My Good Mental Health Was Affected When I Stopped Playing Football

Physical Exercise. Probably the best thing you can do to manage your mental health. But what happens to your brain when you stop playing the sports you love?

For me there is a link between my bouts of depression and anxiety and my gradual decreased participation in sport over the past decade and a half.

As a result, I have slowly learnt to understand that physical exercise acts as a flood defence in preventing the brain becoming overwhelmed with poor mental health.

In other words, it acts as a protector.

Growing Up

Today is World Mental Health Day, but I grew up in the late 90’s and early 2000’s — a time when mental health wasn’t at the forefront of society. Nobody outside of sufferers and their families spoke about it — especially if you were a male. Awareness of it as a youngster in a school or the wider world was non-existent.

I do remember seeing the brain’s capabilities, though — having witnessed a relative suffer with manic-depression (now known as bipolar disorder), and the effects this had on everyone, not to mention the sufferer. I never really understood this illness of the brain. I also didn’t understand how a human could not have full control over their own thoughts and behaviour. Very naive, granted.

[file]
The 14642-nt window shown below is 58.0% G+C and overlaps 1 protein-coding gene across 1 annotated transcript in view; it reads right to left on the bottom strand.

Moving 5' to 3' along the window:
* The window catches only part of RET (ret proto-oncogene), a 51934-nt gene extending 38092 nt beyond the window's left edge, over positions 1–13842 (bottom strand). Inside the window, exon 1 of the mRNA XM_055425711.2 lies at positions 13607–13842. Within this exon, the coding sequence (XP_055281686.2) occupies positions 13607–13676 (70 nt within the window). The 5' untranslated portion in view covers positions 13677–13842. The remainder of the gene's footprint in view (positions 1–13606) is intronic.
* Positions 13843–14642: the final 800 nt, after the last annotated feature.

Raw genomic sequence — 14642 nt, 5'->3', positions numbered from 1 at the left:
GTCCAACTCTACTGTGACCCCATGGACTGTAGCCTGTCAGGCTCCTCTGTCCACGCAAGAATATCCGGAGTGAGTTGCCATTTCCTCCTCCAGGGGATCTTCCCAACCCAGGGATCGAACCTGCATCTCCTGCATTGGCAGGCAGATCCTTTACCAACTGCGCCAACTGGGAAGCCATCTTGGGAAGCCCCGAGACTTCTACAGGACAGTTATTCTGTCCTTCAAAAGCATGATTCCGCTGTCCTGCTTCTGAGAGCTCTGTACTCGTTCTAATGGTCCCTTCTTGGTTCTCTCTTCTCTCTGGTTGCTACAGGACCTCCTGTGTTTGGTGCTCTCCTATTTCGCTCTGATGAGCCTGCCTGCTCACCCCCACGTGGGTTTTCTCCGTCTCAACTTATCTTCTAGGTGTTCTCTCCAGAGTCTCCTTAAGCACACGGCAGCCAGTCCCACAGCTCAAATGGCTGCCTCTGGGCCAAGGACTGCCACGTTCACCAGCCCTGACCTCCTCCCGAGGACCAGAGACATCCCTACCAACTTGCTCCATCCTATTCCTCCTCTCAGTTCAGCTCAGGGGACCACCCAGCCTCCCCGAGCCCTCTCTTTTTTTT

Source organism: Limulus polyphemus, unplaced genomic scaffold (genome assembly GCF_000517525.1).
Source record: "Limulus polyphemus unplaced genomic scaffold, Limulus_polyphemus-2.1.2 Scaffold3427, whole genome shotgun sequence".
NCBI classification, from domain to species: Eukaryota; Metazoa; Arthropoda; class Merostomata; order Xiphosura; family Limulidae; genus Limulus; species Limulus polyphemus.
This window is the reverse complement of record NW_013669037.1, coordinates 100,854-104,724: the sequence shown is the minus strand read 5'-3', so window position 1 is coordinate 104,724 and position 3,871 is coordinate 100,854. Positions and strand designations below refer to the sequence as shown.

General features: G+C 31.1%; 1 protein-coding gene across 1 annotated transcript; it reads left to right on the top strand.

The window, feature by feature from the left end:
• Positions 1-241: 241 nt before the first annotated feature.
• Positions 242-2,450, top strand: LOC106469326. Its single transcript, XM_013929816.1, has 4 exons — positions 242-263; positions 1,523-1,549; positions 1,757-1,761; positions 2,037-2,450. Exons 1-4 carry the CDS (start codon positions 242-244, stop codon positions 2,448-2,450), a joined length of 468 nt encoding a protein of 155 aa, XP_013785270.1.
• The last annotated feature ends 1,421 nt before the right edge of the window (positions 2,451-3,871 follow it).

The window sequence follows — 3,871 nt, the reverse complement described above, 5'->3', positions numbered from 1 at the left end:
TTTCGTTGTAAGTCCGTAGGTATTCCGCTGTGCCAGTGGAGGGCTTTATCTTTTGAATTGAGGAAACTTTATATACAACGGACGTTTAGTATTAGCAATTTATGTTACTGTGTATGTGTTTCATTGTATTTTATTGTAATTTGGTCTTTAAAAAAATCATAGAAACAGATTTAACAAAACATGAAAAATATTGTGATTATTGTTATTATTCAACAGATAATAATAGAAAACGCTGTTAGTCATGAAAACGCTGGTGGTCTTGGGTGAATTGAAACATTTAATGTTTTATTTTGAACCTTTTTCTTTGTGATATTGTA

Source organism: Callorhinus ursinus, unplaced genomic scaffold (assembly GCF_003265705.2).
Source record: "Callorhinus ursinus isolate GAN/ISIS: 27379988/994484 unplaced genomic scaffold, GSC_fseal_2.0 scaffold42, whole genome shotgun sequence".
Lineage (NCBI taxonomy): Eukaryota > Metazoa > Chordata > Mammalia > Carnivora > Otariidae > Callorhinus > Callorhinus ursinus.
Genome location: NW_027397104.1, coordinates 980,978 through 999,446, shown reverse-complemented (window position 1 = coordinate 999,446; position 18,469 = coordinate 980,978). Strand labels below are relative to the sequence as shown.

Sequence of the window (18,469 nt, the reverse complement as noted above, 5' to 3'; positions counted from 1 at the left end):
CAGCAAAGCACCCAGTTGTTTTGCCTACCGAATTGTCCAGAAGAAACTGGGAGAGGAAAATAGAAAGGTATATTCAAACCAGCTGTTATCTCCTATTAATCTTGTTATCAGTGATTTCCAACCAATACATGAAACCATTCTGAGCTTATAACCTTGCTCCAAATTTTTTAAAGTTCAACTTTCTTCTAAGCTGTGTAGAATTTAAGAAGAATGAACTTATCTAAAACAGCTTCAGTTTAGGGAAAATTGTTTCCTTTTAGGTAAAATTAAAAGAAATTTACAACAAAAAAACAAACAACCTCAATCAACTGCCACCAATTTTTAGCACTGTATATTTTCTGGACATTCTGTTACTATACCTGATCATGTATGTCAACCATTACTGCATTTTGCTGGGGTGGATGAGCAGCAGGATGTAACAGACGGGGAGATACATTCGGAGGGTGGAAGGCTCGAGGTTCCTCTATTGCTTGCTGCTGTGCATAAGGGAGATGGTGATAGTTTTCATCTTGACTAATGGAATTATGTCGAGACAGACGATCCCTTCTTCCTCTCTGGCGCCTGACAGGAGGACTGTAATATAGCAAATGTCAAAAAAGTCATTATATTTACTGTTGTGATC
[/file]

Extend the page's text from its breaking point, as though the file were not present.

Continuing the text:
During my school days and teenage years, I was always exercising. Constantly feeding my brain with endorphins. Totally unaware that not only was it benefiting me physically, it was also keeping that muscle inside my head, healthy.

Playing football was my number one form of exercise. I trained and played for my school twice a week, as did I for a separate club team. I participated in athletics and cricket; I played football in the streets. I ran long distance events. I was always sweating and caked in mud.

This level of physical activity remained part of my life until my late teens. At 17 and 364 days I was at peak health and fitness.

And then I hit 18.

Society Pressures

It was at this point in my life I entered the world of work and was sucked into the draw of pubs and clubs and other…

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